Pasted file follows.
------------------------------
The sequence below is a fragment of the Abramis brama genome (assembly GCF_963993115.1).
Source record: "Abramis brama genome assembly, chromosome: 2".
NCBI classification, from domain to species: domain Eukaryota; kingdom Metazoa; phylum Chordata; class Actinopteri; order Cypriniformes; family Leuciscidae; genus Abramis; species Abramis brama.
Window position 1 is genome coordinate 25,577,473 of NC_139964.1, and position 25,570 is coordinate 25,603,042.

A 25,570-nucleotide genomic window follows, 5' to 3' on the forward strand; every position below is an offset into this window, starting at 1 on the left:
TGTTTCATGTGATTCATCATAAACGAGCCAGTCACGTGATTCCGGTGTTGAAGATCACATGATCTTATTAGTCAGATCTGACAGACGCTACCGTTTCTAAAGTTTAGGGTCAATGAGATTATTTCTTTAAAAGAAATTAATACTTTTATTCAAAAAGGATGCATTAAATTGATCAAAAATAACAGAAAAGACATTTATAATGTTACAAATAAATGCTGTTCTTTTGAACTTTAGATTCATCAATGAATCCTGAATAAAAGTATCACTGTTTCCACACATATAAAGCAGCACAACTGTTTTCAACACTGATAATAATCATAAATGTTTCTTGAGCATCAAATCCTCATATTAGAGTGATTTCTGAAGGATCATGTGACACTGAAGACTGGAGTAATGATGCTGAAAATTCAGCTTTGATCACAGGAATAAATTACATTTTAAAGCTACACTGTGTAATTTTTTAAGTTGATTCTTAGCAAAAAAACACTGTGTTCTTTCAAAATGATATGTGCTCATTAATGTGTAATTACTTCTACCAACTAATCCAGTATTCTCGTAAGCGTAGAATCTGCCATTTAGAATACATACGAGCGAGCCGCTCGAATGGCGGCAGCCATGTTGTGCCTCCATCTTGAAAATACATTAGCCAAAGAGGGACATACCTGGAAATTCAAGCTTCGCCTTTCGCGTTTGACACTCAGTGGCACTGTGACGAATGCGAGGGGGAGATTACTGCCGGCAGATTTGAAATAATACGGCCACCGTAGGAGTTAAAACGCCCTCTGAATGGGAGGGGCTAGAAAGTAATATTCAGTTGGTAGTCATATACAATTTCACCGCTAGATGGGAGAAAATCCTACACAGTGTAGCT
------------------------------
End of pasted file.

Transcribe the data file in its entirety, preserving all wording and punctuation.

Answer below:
The sequence below is a fragment of the Abramis brama genome (assembly GCF_963993115.1).
Source record: "Abramis brama genome assembly, chromosome: 2".
NCBI classification, from domain to species: domain Eukaryota; kingdom Metazoa; phylum Chordata; class Actinopteri; order Cypriniformes; family Leuciscidae; genus Abramis; species Abramis brama.
Window position 1 is genome coordinate 25,577,473 of NC_139964.1, and position 25,570 is coordinate 25,603,042.

A 25,570-nucleotide genomic window follows, 5' to 3' on the forward strand; every position below is an offset into this window, starting at 1 on the left:
TGTTTCATGTGATTCATCATAAACGAGCCAGTCACGTGATTCCGGTGTTGAAGATCACATGATCTTATTAGTCAGATCTGACAGACGCTACCGTTTCTAAAGTTTAGGGTCAATGAGATTATTTCTTTAAAAGAAATTAATACTTTTATTCAAAAAGGATGCATTAAATTGATCAAAAATAACAGAAAAGACATTTATAATGTTACAAATAAATGCTGTTCTTTTGAACTTTAGATTCATCAATGAATCCTGAATAAAAGTATCACTGTTTCCACACATATAAAGCAGCACAACTGTTTTCAACACTGATAATAATCATAAATGTTTCTTGAGCATCAAATCCTCATATTAGAGTGATTTCTGAAGGATCATGTGACACTGAAGACTGGAGTAATGATGCTGAAAATTCAGCTTTGATCACAGGAATAAATTACATTTTAAAGCTACACTGTGTAATTTTTTAAGTTGATTCTTAGCAAAAAAACACTGTGTTCTTTCAAAATGATATGTGCTCATTAATGTGTAATTACTTCTACCAACTAATCCAGTATTCTCGTAAGCGTAGAATCTGCCATTTAGAATACATACGAGCGAGCCGCTCGAATGGCGGCAGCCATGTTGTGCCTCCATCTTGAAAATACATTAGCCAAAGAGGGACATACCTGGAAATTCAAGCTTCGCCTTTCGCGTTTGACACTCAGTGGCACTGTGACGAATGCGAGGGGGAGATTACTGCCGGCAGATTTGAAATAATACGGCCACCGTAGGAGTTAAAACGCCCTCTGAATGGGAGGGGCTAGAAAGTAATATTCAGTTGGTAGTCATATACAATTTCACCGCTAGATGGGAGAAAATCCTACACAGTGTAGCT